Google office-watching has become something of a pastime on the Internet. The search giant is known for its playful, unconventional workspaces—perhaps intended to offset its fairly Vader-esque public image, and certainly, to sweeten the deal for young, in-demand engineers who may be juggling other offers. In Pittsburgh, Googlers enjoy an industrial theme and slides. In Zurich, it’s birch trees and meeting cocoons. Meanwhile, in London, Google has two established offices—one is industrial chic, the other, a space-age white box. Now, a third office—a "Super HQ"—has opened on the eighth floor of Central Saint Giles, the Renzo Piano-designed tower in Covent Garden.
When Tim Maly wrote about Google’s second London location last year, he called it a "giddy exercise in science fiction," full of slick white details and retro-futuristic furniture. If Stanley Kubrick was the patron saint of that office, Mr. Bean must be the mascot of the new HQ. Both were designed by Penson Architects, who have turned the new 160,0000-square-foot office space into a Anglophilic vision, complete with Union Jack pillows and cozy grandfather rockers. Wood paneling, pillowed leather upholstery, and a velvet-curtained town hall reinforce the theme.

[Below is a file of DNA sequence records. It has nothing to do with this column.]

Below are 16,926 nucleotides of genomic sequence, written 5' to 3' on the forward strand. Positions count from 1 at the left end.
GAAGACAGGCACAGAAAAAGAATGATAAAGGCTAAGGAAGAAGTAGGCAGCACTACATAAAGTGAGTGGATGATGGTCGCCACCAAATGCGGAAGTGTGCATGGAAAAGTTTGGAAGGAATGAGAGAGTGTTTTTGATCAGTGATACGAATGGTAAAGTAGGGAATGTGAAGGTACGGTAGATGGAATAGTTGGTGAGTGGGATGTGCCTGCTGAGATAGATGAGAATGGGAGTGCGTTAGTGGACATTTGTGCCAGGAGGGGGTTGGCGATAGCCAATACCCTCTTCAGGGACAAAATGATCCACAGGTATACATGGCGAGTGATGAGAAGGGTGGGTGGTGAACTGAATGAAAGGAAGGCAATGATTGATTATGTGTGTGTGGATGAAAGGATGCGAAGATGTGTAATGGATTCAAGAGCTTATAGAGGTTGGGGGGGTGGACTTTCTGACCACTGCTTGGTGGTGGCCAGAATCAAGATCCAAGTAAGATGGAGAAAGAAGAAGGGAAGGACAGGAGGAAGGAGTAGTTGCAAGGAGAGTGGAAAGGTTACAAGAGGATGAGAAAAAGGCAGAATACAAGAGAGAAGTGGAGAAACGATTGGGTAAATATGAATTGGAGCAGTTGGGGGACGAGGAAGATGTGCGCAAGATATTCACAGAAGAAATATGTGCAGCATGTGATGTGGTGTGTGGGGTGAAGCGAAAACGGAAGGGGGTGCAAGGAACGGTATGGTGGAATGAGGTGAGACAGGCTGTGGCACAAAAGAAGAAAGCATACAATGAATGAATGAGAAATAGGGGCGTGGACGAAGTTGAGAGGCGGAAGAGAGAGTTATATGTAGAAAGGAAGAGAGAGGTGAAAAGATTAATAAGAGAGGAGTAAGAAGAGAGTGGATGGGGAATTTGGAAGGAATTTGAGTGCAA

Programmatically, the massive space is divided up into a few distinct types. Penson calls the cafe a "granny flat" for its cozy, all-wood look—surrounded by a growing hedge. A long terrace has been converted into an allotment garden, where each Google employee will be able to cultivate their own crops. Anyone who lets their tub go to seed gets kicked off the list, and the next name moves up to take over. Leather and tweed-clad meeting pods hold smaller gatherings, and a gym, dance studio, and a bike dryer round out the amenities.
"It’s all about human beings and that’s it!" writes principal Lee Penson. "The Google stereotype is not in throwing money at it, it’s about designing your heart out with a ‘normalish budget.'" Good timing!